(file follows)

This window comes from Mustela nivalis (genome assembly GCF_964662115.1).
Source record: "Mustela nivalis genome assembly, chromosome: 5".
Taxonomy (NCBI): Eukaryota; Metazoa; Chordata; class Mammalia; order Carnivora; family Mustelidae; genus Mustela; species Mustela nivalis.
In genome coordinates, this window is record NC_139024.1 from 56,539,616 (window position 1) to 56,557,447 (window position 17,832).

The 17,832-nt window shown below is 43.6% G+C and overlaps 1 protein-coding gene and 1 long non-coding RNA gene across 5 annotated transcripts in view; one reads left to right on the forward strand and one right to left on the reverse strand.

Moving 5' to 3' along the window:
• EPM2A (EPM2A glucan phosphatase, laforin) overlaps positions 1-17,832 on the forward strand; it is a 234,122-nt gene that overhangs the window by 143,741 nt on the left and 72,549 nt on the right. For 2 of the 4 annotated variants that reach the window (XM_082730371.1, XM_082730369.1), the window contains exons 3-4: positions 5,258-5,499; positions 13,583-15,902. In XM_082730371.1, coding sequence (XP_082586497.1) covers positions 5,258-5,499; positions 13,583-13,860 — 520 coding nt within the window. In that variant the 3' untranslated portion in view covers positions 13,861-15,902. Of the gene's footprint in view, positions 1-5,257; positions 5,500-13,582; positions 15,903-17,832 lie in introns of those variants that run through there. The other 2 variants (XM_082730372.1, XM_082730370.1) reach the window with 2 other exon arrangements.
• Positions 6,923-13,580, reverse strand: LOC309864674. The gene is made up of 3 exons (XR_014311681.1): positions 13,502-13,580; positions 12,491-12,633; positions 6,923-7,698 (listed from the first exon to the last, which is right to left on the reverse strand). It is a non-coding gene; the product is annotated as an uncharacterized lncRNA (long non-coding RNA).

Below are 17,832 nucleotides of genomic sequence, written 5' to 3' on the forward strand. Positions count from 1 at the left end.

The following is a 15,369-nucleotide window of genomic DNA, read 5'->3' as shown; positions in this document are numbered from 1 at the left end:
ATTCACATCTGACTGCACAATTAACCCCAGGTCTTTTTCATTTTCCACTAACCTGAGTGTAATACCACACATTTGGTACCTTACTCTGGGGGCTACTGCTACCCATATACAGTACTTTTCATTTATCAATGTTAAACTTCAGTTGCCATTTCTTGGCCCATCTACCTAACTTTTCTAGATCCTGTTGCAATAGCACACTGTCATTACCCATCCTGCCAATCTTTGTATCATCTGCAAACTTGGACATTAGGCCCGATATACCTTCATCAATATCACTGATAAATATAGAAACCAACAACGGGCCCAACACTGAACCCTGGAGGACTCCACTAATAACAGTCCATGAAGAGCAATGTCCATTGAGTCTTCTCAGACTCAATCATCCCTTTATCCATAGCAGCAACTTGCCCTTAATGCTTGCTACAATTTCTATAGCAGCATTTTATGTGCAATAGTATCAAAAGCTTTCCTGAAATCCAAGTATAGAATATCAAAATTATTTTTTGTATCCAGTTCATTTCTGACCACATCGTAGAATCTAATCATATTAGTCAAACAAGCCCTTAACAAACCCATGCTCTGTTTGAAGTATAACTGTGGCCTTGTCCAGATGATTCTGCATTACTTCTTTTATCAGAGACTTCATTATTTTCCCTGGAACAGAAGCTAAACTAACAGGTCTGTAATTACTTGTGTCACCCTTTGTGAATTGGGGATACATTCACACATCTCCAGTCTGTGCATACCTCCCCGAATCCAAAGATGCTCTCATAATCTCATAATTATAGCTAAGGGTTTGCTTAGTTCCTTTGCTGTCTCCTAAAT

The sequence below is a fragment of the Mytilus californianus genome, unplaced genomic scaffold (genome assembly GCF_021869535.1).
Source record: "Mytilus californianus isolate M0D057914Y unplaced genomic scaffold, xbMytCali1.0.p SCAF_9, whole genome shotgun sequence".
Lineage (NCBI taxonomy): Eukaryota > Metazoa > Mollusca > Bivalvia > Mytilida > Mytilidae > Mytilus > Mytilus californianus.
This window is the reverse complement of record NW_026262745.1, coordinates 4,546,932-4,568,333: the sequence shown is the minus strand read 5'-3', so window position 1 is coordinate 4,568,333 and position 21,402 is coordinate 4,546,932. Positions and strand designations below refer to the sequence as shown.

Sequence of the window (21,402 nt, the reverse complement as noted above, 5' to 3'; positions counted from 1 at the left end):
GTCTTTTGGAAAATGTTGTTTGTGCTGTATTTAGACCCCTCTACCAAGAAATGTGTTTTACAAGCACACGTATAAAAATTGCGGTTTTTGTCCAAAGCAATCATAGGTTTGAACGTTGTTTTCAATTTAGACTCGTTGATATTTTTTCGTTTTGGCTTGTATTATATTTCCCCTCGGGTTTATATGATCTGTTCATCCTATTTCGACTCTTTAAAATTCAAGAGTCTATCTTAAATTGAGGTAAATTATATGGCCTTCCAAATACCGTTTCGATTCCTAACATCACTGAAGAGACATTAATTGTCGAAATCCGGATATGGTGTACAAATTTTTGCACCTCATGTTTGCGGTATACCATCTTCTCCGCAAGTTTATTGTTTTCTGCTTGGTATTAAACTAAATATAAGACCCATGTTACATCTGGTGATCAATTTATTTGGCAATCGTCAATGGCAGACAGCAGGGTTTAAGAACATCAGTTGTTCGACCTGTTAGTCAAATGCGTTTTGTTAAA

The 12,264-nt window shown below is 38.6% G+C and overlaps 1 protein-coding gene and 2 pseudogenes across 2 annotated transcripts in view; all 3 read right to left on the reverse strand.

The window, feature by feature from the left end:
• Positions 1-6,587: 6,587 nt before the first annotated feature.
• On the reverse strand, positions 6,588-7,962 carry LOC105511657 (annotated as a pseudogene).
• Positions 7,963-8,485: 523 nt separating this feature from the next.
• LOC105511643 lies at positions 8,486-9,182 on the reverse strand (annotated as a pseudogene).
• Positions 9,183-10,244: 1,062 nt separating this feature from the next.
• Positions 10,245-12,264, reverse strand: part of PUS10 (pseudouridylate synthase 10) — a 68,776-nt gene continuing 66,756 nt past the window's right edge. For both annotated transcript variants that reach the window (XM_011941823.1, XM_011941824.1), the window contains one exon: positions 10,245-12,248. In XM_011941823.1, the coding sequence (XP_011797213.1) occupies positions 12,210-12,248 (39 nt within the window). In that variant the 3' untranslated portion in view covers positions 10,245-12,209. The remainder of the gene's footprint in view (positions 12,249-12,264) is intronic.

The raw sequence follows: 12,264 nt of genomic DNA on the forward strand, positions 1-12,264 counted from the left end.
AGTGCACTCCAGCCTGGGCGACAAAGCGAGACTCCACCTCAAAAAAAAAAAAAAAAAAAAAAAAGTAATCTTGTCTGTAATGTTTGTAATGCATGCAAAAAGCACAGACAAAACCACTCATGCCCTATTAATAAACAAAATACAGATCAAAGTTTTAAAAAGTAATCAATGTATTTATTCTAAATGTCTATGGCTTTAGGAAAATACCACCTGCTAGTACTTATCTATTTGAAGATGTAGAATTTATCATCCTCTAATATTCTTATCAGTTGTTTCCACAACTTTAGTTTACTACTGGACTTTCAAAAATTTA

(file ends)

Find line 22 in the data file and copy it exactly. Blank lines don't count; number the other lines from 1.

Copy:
• Positions 7,963-8,485: 523 nt separating this feature from the next.